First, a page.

roasted lamb covered in spices and scattered with fresh parsley

I Recommend This For: Coriander and Cumin Lamb Roast

This particular recipe is an all-rounder and can be eaten regardless of which diet you’re on, although whole30 will need to replace ghee with lard to remain within the strict whole30 guidelines.  At 1.2kg, this lamb will shrink down to about 240g (about 1/2lb) per person when cooked; this will make for a nice, filling chunk of meat.  Lamb also happens to be quite fatty, and this recipe carries equal weight in protein and fat.  This will make you feel full for hours!  It also gives you substantial versatility when choosing a side dish, which is always a good thing.

Often with beef or chicken, I feel it is necessary to have a condiment with any sauceless meat.  Lamb, however, is so tasty all by itself that I think Atkins’ Induction could serve it up with their second cup of salad greens of the day.  Just focus on a delicious condiment for the salad.  Simple Lemon Vinaigrette is Atkins’ Induction friendly and easy to make as well.

Atkins’ ongoing weight loss and maintenance, try Spinach with Bacon and Toasted Pine Nuts.  This would make for the ultimate vitamin-packed dinner at only 6.4g of total carbs.  You would end up with a modest 3g more of fat grams than protein, but this is a very minor amount.  Another option would be a nice fresh salad: Rucola, Tomato and Toasted Pine Nut Salad would make a meal with 18.4g in total.  For either recipe you could choose, everything is made on the hob or on the kitchen counter.  There is no oven clash.  Also, both dishes are a bit sharp and salty.  This creates a nice contrast to the cumin and coriander spices.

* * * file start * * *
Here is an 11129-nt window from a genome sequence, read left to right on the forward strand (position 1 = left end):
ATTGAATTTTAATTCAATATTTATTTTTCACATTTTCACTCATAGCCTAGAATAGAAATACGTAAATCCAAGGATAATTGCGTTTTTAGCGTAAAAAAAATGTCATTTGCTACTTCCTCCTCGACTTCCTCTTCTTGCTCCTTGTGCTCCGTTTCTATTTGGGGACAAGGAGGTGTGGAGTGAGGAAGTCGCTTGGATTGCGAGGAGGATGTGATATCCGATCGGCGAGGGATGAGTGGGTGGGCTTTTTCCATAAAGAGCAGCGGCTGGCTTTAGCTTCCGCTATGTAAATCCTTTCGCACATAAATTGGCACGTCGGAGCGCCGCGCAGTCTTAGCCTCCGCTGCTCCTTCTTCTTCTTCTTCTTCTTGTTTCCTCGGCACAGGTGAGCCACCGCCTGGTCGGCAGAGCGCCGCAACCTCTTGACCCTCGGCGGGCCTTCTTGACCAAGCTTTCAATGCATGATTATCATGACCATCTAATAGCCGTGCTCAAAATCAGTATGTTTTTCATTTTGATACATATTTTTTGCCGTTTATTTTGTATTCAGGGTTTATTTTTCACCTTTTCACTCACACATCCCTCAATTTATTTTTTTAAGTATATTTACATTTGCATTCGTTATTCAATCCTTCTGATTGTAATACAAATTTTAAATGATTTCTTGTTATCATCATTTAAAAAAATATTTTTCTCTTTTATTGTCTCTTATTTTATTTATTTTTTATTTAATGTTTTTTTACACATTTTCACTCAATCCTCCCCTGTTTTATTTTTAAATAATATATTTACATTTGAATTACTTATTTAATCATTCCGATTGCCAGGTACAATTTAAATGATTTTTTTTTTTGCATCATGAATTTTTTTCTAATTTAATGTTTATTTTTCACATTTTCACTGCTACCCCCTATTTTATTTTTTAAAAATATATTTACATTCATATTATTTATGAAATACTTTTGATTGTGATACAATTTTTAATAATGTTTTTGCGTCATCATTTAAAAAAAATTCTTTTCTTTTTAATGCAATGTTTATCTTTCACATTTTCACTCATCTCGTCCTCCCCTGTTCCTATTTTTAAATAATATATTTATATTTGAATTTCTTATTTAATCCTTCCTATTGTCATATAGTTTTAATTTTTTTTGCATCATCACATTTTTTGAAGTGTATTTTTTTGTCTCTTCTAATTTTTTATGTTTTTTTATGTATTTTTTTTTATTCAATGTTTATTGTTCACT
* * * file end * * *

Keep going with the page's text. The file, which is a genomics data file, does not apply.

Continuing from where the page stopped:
Keto-ians could make use of the Garlic Butter Mushrooms.  The garlic butter of the mushrooms will mingle nicely with the lamb; doesn’t butter make everything taste just… better?   For a cold option, which will keep itself to itself, try Easy Egg Salad.  The lighter, smoother taste will be great.

Paleo, paleo-ish, whole30 – I have three very different recommendations.  These are all based on what you might feel like on the day.  The first is a salad option: Tomato And Cucumber Salad.  You can choose your dressing, it comes complete with two options: sweet (not for whole30) or creamy, I heartily recommend the creamy: Mint Cream Dressing.  Its cool flavour will contrast nicely with the lamb.  The second recommendation I could give would be the Sweet and Sour Cauliflower and Tomato. It’s a light-tasting stir fry option, which lets the meat remain centre stage.  My third and final recommendation is for Creamy Parsnip and Leek with Ginger – my favourite dish of all time.  This is so delicious you won’t be able to decide whether the side dish is the side dish or the main dish!

A Little About The Recipe: Coriander and Cumin Lamb Roast

roasted lamb covered in spices
Coriander and Cumin Lamb Roast
A Slow Roasted Lamb Boneless Lamb Joint rubbed in an olive oil infused mix or coriander, cumin and other warm spices before it is seared on the hob and slow roasted in the oven.
4.5 from 2 votes
Cook Time 3 hrs 15 mins
Resting Time 20 mins
Total Time 3 hrs 40 mins
Course Main Dish
Cuisine Atkins’, Keto, Paleo, Paleo-ish, Whole30
Servings 4 people
Calories 720 kcal


  • 1.2 kg boneless lamb roast (shoulder) (2.6lb)
  • 2 tbsp olive oil
  • 1 apple cider vinegar
  • 1/2 ghee (whole30 use the equivalent in lard)
  • 1 tsp salt
  • 1 tsp black pepper